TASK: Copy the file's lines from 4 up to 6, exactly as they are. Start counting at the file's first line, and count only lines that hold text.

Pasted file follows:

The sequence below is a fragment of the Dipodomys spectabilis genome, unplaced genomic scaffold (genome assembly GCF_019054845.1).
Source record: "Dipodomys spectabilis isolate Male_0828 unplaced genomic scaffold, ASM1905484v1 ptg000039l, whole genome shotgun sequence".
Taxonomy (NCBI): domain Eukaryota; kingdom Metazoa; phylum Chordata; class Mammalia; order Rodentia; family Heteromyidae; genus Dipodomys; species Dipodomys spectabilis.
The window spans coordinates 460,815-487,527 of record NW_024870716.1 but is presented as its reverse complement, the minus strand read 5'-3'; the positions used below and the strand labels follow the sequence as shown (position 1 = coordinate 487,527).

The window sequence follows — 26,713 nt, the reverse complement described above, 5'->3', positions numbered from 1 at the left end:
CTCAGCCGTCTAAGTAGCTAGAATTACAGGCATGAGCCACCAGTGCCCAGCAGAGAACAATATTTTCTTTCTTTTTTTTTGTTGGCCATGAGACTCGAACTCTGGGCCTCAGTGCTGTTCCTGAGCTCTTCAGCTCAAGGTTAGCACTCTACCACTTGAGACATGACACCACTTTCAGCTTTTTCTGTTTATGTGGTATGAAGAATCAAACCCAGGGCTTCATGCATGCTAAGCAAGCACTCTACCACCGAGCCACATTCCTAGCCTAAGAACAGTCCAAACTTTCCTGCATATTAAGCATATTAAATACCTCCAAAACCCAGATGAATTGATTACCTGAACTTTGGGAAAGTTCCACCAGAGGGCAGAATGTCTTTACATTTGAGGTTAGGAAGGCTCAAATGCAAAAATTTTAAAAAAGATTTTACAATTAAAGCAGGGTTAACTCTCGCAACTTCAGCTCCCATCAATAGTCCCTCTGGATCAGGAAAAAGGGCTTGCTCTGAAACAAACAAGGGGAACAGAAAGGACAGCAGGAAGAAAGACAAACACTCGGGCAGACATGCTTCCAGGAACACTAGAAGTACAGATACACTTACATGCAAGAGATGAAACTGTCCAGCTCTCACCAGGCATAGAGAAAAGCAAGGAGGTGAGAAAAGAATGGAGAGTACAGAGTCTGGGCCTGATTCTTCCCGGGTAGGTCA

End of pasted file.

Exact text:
The window spans coordinates 460,815-487,527 of record NW_024870716.1 but is presented as its reverse complement, the minus strand read 5'-3'; the positions used below and the strand labels follow the sequence as shown (position 1 = coordinate 487,527).

The window sequence follows — 26,713 nt, the reverse complement described above, 5'->3', positions numbered from 1 at the left end:
CTCAGCCGTCTAAGTAGCTAGAATTACAGGCATGAGCCACCAGTGCCCAGCAGAGAACAATATTTTCTTTCTTTTTTTTTGTTGGCCATGAGACTCGAACTCTGGGCCTCAGTGCTGTTCCTGAGCTCTTCAGCTCAAGGTTAGCACTCTACCACTTGAGACATGACACCACTTTCAGCTTTTTCTGTTTATGTGGTATGAAGAATCAAACCCAGGGCTTCATGCATGCTAAGCAAGCACTCTACCACCGAGCCACATTCCTAGCCTAAGAACAGTCCAAACTTTCCTGCATATTAAGCATATTAAATACCTCCAAAACCCAGATGAATTGATTACCTGAACTTTGGGAAAGTTCCACCAGAGGGCAGAATGTCTTTACATTTGAGGTTAGGAAGGCTCAAATGCAAAAATTTTAAAAAAGATTTTACAATTAAAGCAGGGTTAACTCTCGCAACTTCAGCTCCCATCAATAGTCCCTCTGGATCAGGAAAAAGGGCTTGCTCTGAAACAAACAAGGGGAACAGAAAGGACAGCAGGAAGAAAGACAAACACTCGGGCAGACATGCTTCCAGGAACACTAGAAGTACAGATACACTTACATGCAAGAGATGAAACTGTCCAGCTCTCACCAGGCATAGAGAAAAGCAAGGAGGTGAGAAAAGAATGGAGAGTACAGAGTCTGGGCCTGATTCTTCCCGGGTAGGTCA